Friday, December 5, 2008

Ad losses send industry into a tailspin

On Thursday, Colorado's oldest newspaper joined the growing list of dailies on the market. E.W. Scripps Co., owner of the 149-year-old Rocky Mountain News, offered to sell it after reporting an $11 million loss through the first nine months of this year.

"It's a terrible time to put the Rocky Mountain News up for sale, clearly," said John Morton, a veteran newspaper-industry analyst in Maryland. "Whatever price they might attract probably will be quite low. I think it's going to be very difficult to find a buyer."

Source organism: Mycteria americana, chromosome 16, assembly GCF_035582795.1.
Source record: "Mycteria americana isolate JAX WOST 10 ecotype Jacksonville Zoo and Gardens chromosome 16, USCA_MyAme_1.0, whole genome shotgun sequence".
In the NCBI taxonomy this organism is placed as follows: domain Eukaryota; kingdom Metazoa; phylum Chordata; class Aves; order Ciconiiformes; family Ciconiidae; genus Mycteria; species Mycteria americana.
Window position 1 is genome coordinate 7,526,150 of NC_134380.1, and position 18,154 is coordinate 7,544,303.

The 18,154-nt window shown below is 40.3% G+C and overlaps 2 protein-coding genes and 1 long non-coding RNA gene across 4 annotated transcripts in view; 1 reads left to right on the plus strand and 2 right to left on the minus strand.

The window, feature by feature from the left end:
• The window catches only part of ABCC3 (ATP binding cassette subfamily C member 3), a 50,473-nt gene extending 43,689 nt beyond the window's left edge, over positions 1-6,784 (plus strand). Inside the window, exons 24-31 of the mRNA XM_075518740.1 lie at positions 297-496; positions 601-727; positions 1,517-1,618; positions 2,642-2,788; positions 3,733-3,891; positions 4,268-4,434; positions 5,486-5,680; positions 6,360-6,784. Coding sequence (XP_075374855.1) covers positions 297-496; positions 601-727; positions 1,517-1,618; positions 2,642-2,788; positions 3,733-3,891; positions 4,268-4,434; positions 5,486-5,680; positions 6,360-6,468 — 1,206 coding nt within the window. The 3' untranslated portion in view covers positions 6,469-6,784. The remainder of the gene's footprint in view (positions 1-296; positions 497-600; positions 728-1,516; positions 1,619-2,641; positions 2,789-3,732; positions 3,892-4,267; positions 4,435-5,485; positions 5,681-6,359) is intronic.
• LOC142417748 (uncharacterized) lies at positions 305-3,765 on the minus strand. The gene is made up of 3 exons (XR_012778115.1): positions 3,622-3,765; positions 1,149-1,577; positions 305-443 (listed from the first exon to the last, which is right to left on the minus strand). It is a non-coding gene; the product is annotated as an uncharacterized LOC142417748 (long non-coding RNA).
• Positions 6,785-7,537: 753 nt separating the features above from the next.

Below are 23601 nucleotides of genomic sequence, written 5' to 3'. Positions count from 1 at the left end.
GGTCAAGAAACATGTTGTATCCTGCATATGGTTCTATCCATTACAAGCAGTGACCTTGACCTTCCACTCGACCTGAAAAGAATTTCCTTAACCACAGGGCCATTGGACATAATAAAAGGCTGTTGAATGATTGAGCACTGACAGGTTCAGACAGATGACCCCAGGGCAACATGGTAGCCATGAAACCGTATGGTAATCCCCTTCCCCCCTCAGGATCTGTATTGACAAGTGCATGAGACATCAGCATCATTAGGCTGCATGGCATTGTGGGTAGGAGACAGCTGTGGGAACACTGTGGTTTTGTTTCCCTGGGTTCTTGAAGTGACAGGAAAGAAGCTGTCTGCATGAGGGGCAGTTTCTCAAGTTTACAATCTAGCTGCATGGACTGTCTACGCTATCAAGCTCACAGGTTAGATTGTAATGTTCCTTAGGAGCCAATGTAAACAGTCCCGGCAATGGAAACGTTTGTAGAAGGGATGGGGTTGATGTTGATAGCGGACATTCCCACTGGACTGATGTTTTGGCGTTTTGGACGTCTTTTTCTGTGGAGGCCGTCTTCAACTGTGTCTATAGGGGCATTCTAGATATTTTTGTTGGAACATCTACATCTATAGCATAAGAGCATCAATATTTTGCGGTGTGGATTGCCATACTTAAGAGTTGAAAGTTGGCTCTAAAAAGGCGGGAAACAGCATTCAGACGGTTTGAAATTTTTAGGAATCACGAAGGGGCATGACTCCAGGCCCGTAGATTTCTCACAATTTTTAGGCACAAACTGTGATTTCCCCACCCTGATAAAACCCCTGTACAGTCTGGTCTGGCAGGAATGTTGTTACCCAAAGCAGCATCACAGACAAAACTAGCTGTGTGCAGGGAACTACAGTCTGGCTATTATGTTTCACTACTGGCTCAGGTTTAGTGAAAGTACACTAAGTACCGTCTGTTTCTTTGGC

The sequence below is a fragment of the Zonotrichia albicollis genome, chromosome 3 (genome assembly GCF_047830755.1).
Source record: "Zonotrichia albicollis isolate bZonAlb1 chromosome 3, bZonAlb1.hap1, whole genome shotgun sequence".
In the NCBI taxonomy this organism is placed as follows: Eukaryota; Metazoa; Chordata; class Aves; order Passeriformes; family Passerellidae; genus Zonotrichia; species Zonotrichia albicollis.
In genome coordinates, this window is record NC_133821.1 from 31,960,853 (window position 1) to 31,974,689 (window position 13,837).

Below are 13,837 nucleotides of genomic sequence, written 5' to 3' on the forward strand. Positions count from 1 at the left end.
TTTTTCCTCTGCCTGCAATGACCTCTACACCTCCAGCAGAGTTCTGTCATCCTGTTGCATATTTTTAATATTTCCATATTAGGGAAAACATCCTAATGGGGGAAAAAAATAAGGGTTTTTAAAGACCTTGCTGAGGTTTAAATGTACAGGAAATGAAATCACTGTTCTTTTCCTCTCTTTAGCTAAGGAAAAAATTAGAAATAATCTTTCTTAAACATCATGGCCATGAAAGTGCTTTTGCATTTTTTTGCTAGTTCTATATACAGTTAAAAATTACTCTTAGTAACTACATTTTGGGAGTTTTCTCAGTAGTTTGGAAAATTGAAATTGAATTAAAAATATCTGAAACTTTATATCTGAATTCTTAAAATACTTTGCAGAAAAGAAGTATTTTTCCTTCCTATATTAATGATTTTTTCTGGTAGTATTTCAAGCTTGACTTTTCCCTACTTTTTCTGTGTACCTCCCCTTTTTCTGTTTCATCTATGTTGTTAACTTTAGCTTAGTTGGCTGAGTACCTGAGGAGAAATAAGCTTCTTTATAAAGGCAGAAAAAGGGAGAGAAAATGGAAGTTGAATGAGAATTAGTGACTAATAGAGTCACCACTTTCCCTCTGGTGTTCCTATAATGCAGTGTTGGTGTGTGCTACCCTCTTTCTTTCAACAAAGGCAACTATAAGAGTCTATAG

The main culprit in the newspaper business decline: shrinking classified-ad sections.

Newspapers depend on advertising for about four-fifths of their revenue, and at big-city dailies, the classifieds used to bring in half of that money.

Through 2005, print-advertising revenues grew nationwide, according to Newspaper Association of America data. But the industry took a $5 billion loss in advertising dollars during the next two years, and this year could be much worse.
In the third quarter of 2008, print-advertising revenues were down 28 percent from the third quarter of 2005. Most of that loss came in the classifieds.


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